“Likeability” is in many ways a perfect vehicle for bias-laundering.
Ask a group of pundits about likeability for a candidate for President and there will be lots of nodding and tutting about how important it is for a candidate to be likeable. Lots of fretting about polls and who people “would like to have a beer with.” Pollsters ask people which candidate they find more “likeable” and who they have a favorable opinion of, and the fact that one aggregates these subjective opinions somehow transforms them into objective fact. And so the narrative is canonized, and pundits feel even more justified in their belief that “likeability” is something that may be treated as an actual measure of a candidate.
But once you start pressing people about how a candidate goes about being “likeable” and the specifics of it, you come up dry. People can tell you that they find someone likeable or unlikeable, but they rarely can give you a specific basis for the pronouncement. They make wan statements like “I would like to have a beer with him.” It’s all about a feeling in people’s gut, a vague sensation of comfort or discomfort that is based on everything and nothing. In other words, it draws from that same murky subconscious well where our biases are formed. That is no coincidence.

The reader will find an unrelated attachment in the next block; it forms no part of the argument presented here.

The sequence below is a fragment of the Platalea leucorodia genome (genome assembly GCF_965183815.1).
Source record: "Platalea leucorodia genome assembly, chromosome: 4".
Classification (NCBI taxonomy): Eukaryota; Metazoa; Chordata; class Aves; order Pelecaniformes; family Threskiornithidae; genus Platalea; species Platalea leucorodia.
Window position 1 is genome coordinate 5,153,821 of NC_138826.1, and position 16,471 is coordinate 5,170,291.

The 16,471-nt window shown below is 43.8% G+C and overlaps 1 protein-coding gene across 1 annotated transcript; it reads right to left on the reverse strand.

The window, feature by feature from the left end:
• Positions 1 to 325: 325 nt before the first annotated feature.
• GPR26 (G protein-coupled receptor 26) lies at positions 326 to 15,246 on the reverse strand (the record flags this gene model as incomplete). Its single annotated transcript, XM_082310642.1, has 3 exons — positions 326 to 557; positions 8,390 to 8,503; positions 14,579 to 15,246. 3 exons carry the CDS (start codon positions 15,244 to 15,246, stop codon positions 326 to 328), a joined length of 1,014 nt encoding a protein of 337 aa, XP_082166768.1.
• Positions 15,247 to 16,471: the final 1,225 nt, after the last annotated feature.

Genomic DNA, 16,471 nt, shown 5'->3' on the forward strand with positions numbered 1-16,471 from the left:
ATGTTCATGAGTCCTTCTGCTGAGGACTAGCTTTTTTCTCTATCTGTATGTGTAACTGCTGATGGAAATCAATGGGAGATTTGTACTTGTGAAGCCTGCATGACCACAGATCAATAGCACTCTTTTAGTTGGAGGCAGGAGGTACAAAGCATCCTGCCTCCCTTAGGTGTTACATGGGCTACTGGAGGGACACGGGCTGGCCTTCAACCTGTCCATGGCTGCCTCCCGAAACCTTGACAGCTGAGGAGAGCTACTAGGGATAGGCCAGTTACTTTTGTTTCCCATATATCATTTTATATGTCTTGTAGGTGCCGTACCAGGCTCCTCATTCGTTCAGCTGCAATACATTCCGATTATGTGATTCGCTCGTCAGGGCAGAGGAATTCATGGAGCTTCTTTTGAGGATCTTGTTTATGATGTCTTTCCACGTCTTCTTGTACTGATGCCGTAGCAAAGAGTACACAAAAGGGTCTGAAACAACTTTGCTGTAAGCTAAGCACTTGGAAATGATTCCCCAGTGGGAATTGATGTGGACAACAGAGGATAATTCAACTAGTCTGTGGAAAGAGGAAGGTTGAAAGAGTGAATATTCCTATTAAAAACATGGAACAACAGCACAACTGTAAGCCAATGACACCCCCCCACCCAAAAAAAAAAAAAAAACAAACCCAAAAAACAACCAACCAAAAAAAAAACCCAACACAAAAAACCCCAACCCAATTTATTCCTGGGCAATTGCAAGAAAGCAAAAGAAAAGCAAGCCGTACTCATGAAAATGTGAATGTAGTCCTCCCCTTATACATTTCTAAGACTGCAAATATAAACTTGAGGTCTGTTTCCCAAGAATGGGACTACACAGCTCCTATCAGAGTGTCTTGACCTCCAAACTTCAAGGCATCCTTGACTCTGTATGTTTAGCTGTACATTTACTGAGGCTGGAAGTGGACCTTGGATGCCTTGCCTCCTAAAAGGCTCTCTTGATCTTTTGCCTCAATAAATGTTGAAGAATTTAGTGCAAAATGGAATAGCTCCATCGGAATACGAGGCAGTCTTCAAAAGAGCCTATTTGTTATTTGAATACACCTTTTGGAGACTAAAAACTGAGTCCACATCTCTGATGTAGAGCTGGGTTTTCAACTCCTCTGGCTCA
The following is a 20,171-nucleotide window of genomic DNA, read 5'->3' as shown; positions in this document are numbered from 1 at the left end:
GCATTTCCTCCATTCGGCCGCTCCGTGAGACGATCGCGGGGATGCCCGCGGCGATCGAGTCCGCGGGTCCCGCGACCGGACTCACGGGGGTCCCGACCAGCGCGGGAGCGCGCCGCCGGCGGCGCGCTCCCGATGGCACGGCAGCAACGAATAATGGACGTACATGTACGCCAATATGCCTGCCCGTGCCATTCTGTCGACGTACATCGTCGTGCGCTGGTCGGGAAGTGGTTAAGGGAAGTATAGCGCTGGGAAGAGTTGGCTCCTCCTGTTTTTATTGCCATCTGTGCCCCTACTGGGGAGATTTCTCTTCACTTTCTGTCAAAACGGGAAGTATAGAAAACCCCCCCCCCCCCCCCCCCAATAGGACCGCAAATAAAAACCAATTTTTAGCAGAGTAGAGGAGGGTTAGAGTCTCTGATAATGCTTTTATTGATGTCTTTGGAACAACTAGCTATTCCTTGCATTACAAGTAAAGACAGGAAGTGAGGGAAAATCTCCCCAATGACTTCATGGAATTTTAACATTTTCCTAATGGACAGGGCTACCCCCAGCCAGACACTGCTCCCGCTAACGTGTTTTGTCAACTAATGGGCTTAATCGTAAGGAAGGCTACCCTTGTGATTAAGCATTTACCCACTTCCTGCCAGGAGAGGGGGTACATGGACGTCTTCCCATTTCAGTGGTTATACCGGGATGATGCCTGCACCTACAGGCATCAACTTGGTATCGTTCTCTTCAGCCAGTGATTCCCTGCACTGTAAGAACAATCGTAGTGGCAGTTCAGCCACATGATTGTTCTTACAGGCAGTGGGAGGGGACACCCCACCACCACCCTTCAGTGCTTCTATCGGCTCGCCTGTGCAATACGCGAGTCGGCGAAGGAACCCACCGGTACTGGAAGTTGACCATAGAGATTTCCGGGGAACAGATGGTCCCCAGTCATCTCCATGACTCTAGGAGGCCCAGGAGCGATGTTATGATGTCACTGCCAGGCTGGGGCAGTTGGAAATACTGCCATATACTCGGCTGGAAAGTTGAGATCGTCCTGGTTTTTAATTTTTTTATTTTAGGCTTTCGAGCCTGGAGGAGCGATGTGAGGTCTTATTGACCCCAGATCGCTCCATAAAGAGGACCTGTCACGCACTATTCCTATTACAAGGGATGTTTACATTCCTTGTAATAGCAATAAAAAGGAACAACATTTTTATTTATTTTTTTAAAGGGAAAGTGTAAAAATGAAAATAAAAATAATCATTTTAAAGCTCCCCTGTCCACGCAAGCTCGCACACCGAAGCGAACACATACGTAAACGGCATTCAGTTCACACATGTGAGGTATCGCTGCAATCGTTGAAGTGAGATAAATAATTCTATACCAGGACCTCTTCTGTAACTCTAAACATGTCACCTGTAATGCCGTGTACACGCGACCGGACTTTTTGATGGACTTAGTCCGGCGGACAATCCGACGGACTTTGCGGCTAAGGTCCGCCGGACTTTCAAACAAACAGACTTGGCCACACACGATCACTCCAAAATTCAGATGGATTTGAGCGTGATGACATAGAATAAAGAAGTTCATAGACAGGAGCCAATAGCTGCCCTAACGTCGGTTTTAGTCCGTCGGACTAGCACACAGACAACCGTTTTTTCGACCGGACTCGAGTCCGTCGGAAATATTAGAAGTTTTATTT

Thus, under the innocuous guise of “likeability” we can conceal all manner of nasty bias. Feel uncomfortable with women who are smarter than you? You can just call her “unlikeable” and pretend that you’re not actually a misogynist. Does the idea of a black man having power scare you? Saying he’s “unlikeable” sure sounds better than saying you are uncomfortable with his race.
It’s extraordinary, actually, that the front works so well. The media and the pundits and the armchair strategists spend so much time nattering on about the importance of “likeability” that no one dares question whether it should be so. Who cares whether you would like to have a beer with a Presidential candidate? We’re not electing the Social Chair for a fraternity house, we’re electing the person who will lead a nation of 350 million citizens that spans 2.3 billion acres of land, command an army of 1.5 million soldiers, and be responsible for keeping a $17 trillion economy on its feet and humming along. One can make a very rational argument that in fact, whether or not the President of the United States is someone you can imagine yourself having a beer with could not be more immaterial to the job description.